Nick Hanover: Last week's season premier took Breaking Bad across a distance of at least a few months, but this week's episode did a different kind of traveling. The episode opens up with a taste testing session in the sterile white underbelly of a monolithic corporation that is revealed to be Madrigal, the German company that provided Gus Fring with his high tech lab equipment while also serving as the parent company for his fast food front. Where the premier focused on the down and dirty criminal activity Walter White engages in on his 52nd birthday, its follow-up pulled back– way back– to reveal the kind of mega connections Walt likely has no idea Fring possessed.
It's a handy way of showing us viewers just how high the odds are stacked against Walt and his associates, ramping up the tension as we head down the final stretch and making it explicitly clear that no matter how much Walt thinks he's the "king," his opposition is innumerable and in possession of vast resources. As someone who's rooting for Walt's super villainy, how did you feel about this new "enemy" that Walt doesn't even know is after him, Paul?
Paul Brian McCoy: Well, if you want to set up your super villain as the lesser of two evils, it can't hurt to throw a bunch of rich Germans at him.
Nick: Shades of HYDRA, perhaps?
Paul: I'm still wondering though, if the lead German is actually in on the whole drug-dealing operation. The way Lydia (Laura Fraser) reacted, searching out Mike and "suggesting" that maybe an entire football team-worth of employees needed to be bumped off, makes me think that the Germans aren't all bad.
So maybe Walt isn't up against as big a threat as we may first think. Especially by the end of this episode.
Nick: I think what we're about to see is a civil war of sorts, with Walt and co. in the middle. I agree that the Germans aren't all bad, or more specifically I agree that the main organization potentially isn't all bad. But there's clearly dissent within the ranks and we know there were at least 13 employees misusing the company at large. Obviously there's Lydia, and then three others who we have seen but who are now dead– Chow, Herr Schuler and Mike's would-be assassin, who seriously lowballed the cost of taking on Mike– leaving nine others from Lydia's list of eleven targets.. My prediction is that this half of the final season will unfold like the climactic shoot out scene in True Romance— Walt and Jesse surrounded on all sides by forces they were mostly entirely unaware of, with the DEA, Madrigal and the Madrigal rebels all firing at them and each other. Which means the second half of the final season will see Walt and whoever survives stuck in the rubble, trying to make a break for a metaphorical (or perhaps literal?) Mexico.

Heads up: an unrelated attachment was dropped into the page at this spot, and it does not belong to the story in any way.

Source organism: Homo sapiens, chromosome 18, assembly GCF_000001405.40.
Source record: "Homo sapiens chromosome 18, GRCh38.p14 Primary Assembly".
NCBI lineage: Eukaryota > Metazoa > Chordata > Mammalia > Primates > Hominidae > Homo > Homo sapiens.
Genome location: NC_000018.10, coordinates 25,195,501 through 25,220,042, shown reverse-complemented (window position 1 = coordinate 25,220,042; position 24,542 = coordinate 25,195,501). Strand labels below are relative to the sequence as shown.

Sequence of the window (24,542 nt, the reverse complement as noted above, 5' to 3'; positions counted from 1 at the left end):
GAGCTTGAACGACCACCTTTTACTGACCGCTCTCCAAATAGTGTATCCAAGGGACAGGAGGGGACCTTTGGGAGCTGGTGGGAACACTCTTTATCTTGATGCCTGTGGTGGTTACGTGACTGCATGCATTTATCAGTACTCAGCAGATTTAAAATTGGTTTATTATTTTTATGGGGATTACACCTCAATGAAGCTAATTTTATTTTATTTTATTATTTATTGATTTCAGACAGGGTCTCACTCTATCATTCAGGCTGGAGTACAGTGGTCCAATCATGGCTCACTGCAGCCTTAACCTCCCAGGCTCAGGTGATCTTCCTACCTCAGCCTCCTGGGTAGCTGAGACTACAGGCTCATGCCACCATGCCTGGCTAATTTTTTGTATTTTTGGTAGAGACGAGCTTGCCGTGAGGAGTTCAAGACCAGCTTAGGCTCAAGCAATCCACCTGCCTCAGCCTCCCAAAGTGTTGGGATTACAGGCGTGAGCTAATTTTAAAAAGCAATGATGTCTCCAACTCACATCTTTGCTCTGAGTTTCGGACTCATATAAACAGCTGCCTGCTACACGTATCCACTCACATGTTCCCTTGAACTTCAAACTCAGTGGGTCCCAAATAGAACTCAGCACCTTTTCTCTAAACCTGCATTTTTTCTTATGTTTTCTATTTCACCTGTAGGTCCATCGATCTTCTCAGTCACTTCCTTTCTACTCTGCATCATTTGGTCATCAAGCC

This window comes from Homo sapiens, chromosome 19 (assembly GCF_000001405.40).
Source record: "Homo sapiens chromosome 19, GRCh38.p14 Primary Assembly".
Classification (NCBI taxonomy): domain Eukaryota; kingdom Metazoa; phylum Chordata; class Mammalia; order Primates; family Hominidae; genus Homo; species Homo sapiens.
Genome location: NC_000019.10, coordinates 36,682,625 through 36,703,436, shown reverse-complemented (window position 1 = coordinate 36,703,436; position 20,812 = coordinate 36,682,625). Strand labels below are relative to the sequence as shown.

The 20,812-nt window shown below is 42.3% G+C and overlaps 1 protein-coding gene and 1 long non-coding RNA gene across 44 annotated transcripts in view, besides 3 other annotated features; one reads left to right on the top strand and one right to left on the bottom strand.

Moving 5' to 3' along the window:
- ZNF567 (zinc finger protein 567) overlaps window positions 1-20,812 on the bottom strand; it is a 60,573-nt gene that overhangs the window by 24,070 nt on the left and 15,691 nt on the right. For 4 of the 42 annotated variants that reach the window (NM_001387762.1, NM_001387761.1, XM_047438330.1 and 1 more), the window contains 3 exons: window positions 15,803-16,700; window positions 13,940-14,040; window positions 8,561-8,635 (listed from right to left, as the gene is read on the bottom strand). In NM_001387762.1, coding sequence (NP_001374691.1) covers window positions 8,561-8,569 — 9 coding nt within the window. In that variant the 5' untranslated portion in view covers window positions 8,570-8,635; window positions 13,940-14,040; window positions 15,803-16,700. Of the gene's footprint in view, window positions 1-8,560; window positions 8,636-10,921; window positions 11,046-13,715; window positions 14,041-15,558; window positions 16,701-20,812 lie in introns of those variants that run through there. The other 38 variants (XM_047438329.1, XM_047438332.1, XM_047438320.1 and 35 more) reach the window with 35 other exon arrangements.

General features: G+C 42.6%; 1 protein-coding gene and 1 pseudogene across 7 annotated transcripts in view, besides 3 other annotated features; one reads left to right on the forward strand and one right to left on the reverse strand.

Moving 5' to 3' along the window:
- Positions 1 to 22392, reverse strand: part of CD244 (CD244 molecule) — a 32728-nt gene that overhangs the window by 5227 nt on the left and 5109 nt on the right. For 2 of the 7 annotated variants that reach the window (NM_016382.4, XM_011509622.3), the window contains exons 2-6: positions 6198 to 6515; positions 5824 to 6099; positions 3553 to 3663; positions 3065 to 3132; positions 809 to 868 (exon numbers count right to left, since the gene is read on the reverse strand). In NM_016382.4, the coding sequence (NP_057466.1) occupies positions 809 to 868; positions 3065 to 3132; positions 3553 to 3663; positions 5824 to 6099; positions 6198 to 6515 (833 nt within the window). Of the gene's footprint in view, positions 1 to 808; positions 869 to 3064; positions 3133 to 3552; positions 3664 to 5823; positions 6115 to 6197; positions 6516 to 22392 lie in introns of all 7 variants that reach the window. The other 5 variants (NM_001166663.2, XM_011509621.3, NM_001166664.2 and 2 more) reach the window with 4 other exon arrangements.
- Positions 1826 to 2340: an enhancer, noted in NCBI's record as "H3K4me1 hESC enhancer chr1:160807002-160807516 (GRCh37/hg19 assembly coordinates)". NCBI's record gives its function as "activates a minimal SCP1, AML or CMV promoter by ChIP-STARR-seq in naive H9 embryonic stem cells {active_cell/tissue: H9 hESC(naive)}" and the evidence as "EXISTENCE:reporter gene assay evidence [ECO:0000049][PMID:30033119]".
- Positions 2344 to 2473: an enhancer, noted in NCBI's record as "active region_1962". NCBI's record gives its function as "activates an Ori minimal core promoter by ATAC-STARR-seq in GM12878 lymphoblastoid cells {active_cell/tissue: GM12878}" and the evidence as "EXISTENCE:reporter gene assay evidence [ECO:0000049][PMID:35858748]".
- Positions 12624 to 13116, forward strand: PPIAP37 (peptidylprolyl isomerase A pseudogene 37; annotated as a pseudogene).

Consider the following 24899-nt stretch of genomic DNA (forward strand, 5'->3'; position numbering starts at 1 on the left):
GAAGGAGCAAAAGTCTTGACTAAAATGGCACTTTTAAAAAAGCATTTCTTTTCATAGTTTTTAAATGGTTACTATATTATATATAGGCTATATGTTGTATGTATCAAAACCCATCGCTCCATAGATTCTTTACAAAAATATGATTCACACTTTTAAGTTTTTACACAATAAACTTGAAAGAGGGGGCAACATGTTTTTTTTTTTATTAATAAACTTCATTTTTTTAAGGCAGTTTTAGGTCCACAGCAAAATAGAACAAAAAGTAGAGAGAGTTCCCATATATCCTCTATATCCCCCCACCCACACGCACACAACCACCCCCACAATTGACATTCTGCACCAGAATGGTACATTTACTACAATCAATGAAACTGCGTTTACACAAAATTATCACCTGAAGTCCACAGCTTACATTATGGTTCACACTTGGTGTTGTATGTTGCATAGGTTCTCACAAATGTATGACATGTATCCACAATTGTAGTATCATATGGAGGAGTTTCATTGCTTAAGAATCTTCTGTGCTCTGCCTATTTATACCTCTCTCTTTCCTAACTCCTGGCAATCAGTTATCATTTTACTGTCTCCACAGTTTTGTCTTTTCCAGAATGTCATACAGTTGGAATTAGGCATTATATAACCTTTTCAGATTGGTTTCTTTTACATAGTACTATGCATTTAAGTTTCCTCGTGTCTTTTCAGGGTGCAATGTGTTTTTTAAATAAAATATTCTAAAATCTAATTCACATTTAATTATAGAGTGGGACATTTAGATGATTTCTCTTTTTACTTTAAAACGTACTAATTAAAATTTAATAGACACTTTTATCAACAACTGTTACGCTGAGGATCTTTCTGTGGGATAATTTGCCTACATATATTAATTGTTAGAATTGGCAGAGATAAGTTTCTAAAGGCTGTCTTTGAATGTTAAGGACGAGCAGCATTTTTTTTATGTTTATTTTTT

Paul: I hope it's more like True Romance, but I'm starting to think we may be going all Wild Bunch before things are said and done.
I'm also curious to see if the others from Madrigal step in line once Mike has reestablished himself with Walt and Jesse. With Lydia on board, they may actually be able to accomplish something.
And by "something," I mean make and sell a shitload of meth.
Nick: Mike is the wildcard here. Even though he has ostensibly thrown in with Walt, I suspect that he's going to play all sides, like the drug war equivalent of the Man with No Name. The DEA has him in a bind and I don't think they're done with him just yet. At the same time, he knows about Madrigal and the shitstorm that's about to go down, which Walt isn't yet privy too. Even if the Madrigal top brass are innocent in regards to Fring's operation, I don't doubt they'd be very eager to learn more about how he died and by whose hand.
Paul: That's true to an extent. But Mike is, above all else, a pragmatic man. And he's a man who knows when to duck and when to cover. If he has a weak spot at all it's going to be his granddaughter.
I really enjoyed how Banks played that scene with Fraser as he threatened to kill her and make her disappear. I thought she was going to be fairly one-note after her earlier introduction, but the way she reacted to the idea of her daughter possibly growing up thinking she'd abandoned her was some good stuff.
And Mike buying into it opened up a horrifying weak spot in his armor.
A weak spot that causes him to throw in with Walt, who he knows is a disaster waiting to happen.
All this family stuff. Must mean something, eh?
Nick: That may have been the most powerful moment of the episode especially since, as you pointed out, it showed the extent to which Mike is susceptible to the family card. That weakness has hurt him in the past, as Walt so ably proves week after week, but it's never been so directly illuminated as it was throughout this episode. I suspect that's also why he continues to have a soft spot for Jesse, who has a similar weakness for sentimentality and familial loyalty, albeit in a less genetic fashion.
Paul: All of which makes that final moment of the episode even more disturbing than it would have been had it only shown Walt grinding on Skyler with no subtext and overt rape allusions.
You kind of get the feeling that Walt has a secret stash of Mob movies somewhere.
Do you think that Walt is really still able to rationalize all of this as protecting his family or do you think he's got the bug to be a super villain?
I mean he IS broke.
Nick: I really and truly believe that Walt is only interested in "protecting" his family as an expression of power, at this point. If we extend "family" to also include Jesse and Saul, then the scene with Skyler is just the tip of the iceberg. He's now threatening everyone he tried to "protect" before, either overtly, as is the case with Saul, or indirectly– the aforementioned Skyler ickiness– or some mix of the two, which is the situation Jesse is perennially stuck in.
Paul: Poor Jesse. Walt is manipulating him so perfectly, it was hard to watch him break down this week. And in that moment of comforting him, Cranston played it straight, total concern. It really made me wonder how far over the edge Walt really is.